Woman “stole diamonds worth £4.2 million by swapping them for pebbles”, court told

A woman allegedly stole diamonds worth £4.2 million from a London jeweller by posing as a gems’ expert.

Lulu Lakatos is said to have examined the seven diamonds at Boodles in Mayfair.

The gems were then locked away in the vault awaiting payment.

However, Southwark Crown Court was told when the vault was opened the gems had been swapped for pebbles.

Philip Stott, prosecuting, said:

“The diamonds had been stolen by the defendant by sleight of hand.

“The conspiracy in which she is alleged to have played an integral and central part was one of the highest possible sophistication, planning, risk and reward.”

Romanian born Lakatos, 60, denies conspiracy to steal on or before 10 March 2016.

The court was told Boodles chairman Nicholas Wainwright, 73, was introduced to an Israeli man called “Simon Glas”.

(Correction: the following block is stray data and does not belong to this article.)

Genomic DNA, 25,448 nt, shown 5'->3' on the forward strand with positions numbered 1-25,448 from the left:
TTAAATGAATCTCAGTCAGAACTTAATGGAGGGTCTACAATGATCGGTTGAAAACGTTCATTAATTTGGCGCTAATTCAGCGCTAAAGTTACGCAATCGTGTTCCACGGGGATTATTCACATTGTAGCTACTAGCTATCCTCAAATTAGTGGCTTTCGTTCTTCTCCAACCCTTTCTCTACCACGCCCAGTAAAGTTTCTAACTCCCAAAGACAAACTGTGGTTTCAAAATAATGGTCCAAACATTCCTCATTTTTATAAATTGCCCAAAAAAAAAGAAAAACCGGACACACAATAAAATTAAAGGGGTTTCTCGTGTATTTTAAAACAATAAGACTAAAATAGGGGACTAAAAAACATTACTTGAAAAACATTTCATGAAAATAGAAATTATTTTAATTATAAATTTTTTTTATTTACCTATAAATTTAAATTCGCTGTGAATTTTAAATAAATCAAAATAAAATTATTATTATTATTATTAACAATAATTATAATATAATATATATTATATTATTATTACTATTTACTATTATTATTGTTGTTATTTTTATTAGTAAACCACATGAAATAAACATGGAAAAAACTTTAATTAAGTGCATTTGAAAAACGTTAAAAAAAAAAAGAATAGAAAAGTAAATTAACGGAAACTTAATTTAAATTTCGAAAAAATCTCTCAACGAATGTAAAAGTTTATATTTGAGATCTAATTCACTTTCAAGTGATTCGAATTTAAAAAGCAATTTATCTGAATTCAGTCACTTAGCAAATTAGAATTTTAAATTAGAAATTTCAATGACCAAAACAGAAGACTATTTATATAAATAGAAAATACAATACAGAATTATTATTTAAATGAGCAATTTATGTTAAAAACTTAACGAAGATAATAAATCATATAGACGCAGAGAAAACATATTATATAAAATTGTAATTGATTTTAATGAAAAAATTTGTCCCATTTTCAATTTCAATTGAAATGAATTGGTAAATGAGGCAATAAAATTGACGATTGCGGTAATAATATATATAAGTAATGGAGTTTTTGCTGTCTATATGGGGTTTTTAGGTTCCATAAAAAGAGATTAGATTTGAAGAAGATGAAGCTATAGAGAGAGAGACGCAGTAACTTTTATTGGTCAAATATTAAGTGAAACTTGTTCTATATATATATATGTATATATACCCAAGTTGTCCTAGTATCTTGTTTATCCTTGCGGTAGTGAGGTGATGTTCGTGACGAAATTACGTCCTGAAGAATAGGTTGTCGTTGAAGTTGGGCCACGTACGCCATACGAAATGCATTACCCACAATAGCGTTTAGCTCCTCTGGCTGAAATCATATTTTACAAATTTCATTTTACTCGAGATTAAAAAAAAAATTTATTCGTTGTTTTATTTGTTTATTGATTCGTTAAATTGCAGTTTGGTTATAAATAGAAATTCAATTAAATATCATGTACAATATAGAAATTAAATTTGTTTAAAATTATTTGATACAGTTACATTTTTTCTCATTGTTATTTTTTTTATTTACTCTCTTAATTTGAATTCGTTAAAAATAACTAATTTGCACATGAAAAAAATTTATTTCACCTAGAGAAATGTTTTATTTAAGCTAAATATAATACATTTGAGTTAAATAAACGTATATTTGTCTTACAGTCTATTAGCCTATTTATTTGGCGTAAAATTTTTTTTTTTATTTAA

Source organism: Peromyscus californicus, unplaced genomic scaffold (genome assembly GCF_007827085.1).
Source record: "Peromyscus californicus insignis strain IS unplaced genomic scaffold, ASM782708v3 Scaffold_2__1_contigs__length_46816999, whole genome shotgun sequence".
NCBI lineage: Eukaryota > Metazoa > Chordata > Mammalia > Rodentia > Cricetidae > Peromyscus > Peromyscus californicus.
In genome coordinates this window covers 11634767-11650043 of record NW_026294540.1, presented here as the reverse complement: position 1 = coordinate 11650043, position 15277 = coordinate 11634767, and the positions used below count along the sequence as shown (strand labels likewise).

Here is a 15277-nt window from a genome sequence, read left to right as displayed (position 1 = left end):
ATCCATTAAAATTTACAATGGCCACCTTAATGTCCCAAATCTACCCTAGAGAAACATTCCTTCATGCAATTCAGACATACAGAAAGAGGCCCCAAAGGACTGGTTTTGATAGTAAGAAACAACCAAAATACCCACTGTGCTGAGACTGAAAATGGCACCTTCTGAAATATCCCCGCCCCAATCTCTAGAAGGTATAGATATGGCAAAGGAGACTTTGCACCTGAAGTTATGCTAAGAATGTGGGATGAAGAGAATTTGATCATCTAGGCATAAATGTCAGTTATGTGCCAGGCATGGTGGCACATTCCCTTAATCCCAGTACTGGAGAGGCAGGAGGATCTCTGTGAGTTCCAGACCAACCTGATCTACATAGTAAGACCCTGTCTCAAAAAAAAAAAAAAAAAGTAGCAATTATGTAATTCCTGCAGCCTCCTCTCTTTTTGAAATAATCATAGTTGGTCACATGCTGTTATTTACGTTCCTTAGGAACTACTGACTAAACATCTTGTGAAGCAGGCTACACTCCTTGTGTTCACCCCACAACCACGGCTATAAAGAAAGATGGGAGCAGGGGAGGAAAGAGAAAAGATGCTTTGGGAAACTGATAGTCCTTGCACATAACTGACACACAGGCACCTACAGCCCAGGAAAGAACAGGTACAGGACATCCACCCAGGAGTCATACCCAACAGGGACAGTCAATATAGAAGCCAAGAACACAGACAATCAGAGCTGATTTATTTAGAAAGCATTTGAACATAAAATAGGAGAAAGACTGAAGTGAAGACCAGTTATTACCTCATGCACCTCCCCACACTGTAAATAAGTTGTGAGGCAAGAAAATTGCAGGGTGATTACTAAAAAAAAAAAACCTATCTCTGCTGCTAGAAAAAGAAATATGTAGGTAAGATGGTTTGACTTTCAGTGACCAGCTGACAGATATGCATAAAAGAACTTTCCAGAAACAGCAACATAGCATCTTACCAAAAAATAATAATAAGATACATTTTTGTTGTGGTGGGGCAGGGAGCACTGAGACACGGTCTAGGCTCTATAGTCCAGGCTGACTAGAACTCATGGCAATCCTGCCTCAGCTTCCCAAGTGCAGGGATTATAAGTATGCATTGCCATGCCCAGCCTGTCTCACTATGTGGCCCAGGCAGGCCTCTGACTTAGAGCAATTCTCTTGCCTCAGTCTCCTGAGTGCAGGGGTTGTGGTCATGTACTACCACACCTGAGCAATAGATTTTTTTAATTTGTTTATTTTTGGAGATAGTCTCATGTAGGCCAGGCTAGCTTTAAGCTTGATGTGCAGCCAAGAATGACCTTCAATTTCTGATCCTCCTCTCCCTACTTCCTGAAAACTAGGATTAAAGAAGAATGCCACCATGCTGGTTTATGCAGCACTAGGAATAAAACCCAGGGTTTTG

He said he was interested in buying high-value diamonds as an investment.

The pair met in Monaco Mr Wainwright was introduced to Glas’s supposed business partner – a Russian called “Alexander”.

The men agreed the sale of seven high-value diamonds.

Lakatos – who lives in France – was allegedly the woman who posed as a jewellery valuer, “Anna”.

She was sent to visit Boodles to examine the stones.

“Anna” was taken by Mr Wainwright into the jewellers’ basement meeting room.

Boodles own gem expert Emma Barton joined them.

The court heard Lakatos examined and weighed the diamonds.

She then wrapped them individually in pre-cut tissue paper.

They were placed inside opaque boxes, which were put into a zipped purse-like bag.

The bag was padlocked.

It is alleged that Lakatos then placed the locked purse inside her own handbag when Mr Wainwright went upstairs to take a phone call from the purported Russian buyer “Alexander”.

Ms Barton told her to put the bag back on the table.

Mr Stott said:

“It seems what happened was it was swapped for an identical locked bag and that duplicate bag was placed back on the table.”

The trial continues.


About the Author

Philip Braund spent 16 years at the Daily Mirror as a reporter and news editor before moving to ITV. He was the series producer of the ground-breaking investigation programme The Cook Report, Managing Editor at ITV's Millbank Studios, and Head of News at ITV Central. He has won national and regional Royal Television Society awards for documentaries.

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